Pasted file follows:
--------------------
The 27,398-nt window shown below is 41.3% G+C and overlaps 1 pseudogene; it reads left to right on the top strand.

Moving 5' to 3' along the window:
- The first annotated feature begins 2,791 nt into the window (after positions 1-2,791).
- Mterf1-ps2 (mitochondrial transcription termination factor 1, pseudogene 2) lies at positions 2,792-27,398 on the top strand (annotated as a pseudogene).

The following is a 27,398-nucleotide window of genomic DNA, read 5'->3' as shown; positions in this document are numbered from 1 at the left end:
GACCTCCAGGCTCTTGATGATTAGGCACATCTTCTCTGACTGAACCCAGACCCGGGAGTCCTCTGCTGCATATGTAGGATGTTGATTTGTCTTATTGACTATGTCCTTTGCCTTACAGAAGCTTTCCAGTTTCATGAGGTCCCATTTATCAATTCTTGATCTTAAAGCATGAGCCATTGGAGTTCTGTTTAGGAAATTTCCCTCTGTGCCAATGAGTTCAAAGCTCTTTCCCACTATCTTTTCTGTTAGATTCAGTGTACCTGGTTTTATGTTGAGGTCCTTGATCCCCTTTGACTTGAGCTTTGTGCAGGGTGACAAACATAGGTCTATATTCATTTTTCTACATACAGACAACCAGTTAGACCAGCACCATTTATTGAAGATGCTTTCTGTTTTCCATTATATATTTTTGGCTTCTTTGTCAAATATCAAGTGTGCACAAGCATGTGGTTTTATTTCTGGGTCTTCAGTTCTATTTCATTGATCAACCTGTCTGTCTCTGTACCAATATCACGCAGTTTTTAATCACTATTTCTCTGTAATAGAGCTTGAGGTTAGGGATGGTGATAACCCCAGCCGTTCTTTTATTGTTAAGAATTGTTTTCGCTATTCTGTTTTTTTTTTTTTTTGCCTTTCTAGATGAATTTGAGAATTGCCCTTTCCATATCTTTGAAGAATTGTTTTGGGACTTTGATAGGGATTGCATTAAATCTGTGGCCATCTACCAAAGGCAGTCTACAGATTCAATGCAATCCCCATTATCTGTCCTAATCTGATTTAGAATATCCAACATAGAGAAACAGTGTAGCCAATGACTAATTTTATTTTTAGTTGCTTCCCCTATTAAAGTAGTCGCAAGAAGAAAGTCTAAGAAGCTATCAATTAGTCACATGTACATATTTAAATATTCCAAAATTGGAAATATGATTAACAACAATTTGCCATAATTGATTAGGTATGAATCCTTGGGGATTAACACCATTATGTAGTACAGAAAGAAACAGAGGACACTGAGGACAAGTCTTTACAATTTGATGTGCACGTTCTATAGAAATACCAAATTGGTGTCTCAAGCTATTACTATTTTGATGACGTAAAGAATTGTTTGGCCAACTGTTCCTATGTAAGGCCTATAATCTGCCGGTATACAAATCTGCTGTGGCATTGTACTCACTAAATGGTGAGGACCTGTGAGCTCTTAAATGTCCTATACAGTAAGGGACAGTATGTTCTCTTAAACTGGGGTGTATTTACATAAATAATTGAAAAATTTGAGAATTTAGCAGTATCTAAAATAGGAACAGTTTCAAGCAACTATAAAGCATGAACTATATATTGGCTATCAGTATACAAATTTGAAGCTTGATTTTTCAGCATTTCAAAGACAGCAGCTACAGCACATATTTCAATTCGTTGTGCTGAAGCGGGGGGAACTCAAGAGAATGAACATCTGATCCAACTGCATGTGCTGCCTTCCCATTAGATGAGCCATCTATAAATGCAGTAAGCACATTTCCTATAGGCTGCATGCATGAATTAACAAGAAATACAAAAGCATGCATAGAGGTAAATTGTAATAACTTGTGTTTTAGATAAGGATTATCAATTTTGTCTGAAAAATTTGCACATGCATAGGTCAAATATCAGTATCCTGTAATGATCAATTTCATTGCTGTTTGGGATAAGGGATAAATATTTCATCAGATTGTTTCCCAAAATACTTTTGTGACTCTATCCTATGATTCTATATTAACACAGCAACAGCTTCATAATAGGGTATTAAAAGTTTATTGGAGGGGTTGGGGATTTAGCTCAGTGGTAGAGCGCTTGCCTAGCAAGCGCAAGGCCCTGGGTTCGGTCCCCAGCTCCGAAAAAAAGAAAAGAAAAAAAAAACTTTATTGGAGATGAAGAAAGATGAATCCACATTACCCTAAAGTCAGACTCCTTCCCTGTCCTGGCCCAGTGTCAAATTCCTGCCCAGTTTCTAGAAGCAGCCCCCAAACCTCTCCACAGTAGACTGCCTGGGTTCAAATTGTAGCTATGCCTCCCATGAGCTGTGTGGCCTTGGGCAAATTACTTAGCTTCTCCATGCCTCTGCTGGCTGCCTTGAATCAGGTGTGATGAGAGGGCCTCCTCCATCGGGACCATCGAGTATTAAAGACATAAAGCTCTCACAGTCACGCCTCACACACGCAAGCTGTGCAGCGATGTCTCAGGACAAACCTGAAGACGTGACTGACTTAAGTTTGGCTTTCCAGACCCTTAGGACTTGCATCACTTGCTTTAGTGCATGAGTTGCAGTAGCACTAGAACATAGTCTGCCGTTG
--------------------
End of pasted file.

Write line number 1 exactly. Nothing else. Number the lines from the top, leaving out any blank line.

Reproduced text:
The 27,398-nt window shown below is 41.3% G+C and overlaps 1 pseudogene; it reads left to right on the top strand.